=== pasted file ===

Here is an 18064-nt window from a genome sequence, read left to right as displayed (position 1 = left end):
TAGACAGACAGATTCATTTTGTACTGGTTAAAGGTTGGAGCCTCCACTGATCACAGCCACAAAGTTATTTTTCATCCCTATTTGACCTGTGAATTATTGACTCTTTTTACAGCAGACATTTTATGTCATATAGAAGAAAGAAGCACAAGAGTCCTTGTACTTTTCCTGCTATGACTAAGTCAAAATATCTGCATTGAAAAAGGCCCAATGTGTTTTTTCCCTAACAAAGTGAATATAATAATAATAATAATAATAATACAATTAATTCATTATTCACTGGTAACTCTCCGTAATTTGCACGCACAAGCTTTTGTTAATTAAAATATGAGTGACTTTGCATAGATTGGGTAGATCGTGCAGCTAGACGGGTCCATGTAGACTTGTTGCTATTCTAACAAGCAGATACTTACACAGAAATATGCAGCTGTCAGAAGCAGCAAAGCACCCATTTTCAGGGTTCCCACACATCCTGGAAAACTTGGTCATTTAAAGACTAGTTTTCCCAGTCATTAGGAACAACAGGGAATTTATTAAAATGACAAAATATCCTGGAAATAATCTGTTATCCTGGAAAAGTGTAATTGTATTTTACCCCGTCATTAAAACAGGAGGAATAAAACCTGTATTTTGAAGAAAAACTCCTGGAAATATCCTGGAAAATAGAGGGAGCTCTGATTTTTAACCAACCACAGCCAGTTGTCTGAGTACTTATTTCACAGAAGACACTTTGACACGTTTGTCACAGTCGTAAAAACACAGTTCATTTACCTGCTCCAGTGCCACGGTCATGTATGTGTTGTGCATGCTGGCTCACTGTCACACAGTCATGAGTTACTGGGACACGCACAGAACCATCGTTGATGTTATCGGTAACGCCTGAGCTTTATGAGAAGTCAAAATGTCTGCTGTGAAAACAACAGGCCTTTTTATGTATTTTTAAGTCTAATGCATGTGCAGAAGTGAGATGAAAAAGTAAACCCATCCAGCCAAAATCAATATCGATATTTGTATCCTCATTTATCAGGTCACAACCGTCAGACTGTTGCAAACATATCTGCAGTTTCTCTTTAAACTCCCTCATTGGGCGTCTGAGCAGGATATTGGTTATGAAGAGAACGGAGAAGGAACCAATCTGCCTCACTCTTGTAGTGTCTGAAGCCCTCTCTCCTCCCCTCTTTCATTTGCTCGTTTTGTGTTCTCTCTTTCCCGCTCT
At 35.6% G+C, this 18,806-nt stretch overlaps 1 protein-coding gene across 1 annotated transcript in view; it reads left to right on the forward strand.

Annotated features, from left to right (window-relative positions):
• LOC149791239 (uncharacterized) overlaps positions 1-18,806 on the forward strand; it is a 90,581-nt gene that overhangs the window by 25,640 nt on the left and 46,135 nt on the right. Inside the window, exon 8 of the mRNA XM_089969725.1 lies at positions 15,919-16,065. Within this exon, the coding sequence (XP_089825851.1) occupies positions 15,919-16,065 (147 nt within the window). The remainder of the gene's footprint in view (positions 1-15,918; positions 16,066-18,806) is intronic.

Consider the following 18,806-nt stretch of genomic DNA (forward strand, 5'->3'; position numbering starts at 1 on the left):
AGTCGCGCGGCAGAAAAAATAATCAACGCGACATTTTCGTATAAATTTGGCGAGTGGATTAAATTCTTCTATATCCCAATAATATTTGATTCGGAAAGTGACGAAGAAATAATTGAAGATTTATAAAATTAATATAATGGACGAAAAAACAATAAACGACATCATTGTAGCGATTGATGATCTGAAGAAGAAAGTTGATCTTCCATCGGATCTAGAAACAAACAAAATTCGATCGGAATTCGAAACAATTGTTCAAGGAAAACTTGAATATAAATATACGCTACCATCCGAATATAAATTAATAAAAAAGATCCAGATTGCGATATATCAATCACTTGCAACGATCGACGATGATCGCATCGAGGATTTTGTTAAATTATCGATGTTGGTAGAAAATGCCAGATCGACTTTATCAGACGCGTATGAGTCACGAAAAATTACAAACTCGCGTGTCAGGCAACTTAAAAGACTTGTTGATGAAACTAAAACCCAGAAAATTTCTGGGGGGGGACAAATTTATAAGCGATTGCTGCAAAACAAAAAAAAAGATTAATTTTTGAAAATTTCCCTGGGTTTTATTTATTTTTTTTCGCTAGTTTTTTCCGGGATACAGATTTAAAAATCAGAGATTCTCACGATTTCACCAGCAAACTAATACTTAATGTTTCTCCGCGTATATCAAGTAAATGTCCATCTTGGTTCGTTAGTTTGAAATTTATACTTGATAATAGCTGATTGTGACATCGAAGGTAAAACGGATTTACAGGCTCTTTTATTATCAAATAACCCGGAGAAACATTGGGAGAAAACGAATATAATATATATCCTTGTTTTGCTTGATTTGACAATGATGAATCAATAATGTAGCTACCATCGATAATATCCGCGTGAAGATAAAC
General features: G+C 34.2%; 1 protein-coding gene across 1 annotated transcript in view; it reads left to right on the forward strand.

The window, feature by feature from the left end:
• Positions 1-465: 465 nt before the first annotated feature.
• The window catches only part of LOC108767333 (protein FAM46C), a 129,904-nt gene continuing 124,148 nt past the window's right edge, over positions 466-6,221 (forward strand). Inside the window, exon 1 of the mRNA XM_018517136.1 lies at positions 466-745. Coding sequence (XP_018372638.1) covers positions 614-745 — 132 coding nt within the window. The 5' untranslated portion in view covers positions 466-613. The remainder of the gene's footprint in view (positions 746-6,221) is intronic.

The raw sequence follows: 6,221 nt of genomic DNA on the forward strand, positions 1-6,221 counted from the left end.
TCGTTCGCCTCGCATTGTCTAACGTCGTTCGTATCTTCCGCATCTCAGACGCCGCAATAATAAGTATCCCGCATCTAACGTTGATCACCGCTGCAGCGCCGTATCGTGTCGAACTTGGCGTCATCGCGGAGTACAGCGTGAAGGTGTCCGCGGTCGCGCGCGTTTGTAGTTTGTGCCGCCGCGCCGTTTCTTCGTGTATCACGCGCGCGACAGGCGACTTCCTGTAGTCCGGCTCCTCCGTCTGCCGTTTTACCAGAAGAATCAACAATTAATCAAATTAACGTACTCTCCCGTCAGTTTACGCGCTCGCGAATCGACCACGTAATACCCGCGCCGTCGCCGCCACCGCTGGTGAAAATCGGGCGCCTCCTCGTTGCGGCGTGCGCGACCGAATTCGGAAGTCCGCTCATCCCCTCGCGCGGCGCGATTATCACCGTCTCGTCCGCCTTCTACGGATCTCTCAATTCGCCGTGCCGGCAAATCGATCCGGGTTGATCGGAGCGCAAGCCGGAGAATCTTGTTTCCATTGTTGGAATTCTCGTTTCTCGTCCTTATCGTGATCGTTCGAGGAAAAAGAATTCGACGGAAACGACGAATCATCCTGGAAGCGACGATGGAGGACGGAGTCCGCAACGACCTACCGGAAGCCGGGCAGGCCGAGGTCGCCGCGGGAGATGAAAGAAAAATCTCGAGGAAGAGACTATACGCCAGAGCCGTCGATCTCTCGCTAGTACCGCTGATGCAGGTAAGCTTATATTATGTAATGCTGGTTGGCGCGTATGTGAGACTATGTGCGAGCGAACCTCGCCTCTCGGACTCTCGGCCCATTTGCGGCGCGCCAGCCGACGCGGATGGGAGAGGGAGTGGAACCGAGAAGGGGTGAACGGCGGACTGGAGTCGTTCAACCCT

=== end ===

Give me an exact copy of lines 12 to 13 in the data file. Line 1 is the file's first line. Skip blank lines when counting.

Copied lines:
The raw sequence follows: 6,221 nt of genomic DNA on the forward strand, positions 1-6,221 counted from the left end.
TCGTTCGCCTCGCATTGTCTAACGTCGTTCGTATCTTCCGCATCTCAGACGCCGCAATAATAAGTATCCCGCATCTAACGTTGATCACCGCTGCAGCGCCGTATCGTGTCGAACTTGGCGTCATCGCGGAGTACAGCGTGAAGGTGTCCGCGGTCGCGCGCGTTTGTAGTTTGTGCCGCCGCGCCGTTTCTTCGTGTATCACGCGCGCGACAGGCGACTTCCTGTAGTCCGGCTCCTCCGTCTGCCGTTTTACCAGAAGAATCAACAATTAATCAAATTAACGTACTCTCCCGTCAGTTTACGCGCTCGCGAATCGACCACGTAATACCCGCGCCGTCGCCGCCACCGCTGGTGAAAATCGGGCGCCTCCTCGTTGCGGCGTGCGCGACCGAATTCGGAAGTCCGCTCATCCCCTCGCGCGGCGCGATTATCACCGTCTCGTCCGCCTTCTACGGATCTCTCAATTCGCCGTGCCGGCAAATCGATCCGGGTTGATCGGAGCGCAAGCCGGAGAATCTTGTTTCCATTGTTGGAATTCTCGTTTCTCGTCCTTATCGTGATCGTTCGAGGAAAAAGAATTCGACGGAAACGACGAATCATCCTGGAAGCGACGATGGAGGACGGAGTCCGCAACGACCTACCGGAAGCCGGGCAGGCCGAGGTCGCCGCGGGAGATGAAAGAAAAATCTCGAGGAAGAGACTATACGCCAGAGCCGTCGATCTCTCGCTAGTACCGCTGATGCAGGTAAGCTTATATTATGTAATGCTGGTTGGCGCGTATGTGAGACTATGTGCGAGCGAACCTCGCCTCTCGGACTCTCGGCCCATTTGCGGCGCGCCAGCCGACGCGGATGGGAGAGGGAGTGGAACCGAGAAGGGGTGAACGGCGGACTGGAGTCGTTCAACCCT